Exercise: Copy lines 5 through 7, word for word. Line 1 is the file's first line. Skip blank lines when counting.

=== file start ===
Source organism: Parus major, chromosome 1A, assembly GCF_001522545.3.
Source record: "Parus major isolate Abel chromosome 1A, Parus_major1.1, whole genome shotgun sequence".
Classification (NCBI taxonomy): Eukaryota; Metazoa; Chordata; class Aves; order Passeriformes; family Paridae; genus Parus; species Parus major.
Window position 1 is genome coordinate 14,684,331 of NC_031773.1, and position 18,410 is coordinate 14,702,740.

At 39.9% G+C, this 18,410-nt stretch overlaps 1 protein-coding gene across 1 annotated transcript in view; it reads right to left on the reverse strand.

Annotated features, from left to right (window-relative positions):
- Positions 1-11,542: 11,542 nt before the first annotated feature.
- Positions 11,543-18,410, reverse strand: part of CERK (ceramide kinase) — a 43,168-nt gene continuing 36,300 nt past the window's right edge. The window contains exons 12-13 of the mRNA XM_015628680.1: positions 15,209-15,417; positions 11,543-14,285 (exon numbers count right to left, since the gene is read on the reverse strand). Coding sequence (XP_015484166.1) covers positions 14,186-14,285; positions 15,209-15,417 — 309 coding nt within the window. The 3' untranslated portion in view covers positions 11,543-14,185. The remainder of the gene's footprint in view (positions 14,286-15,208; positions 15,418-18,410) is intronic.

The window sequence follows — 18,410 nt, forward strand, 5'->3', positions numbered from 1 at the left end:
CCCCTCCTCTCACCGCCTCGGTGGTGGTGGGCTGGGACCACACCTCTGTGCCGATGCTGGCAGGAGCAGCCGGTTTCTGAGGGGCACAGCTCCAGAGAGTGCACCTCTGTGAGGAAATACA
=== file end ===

At 39.9% G+C, this 18,410-nt stretch overlaps 1 protein-coding gene across 1 annotated transcript in view; it reads right to left on the reverse strand.

Annotated features, from left to right (window-relative positions):
- Positions 1-11,542: 11,542 nt before the first annotated feature.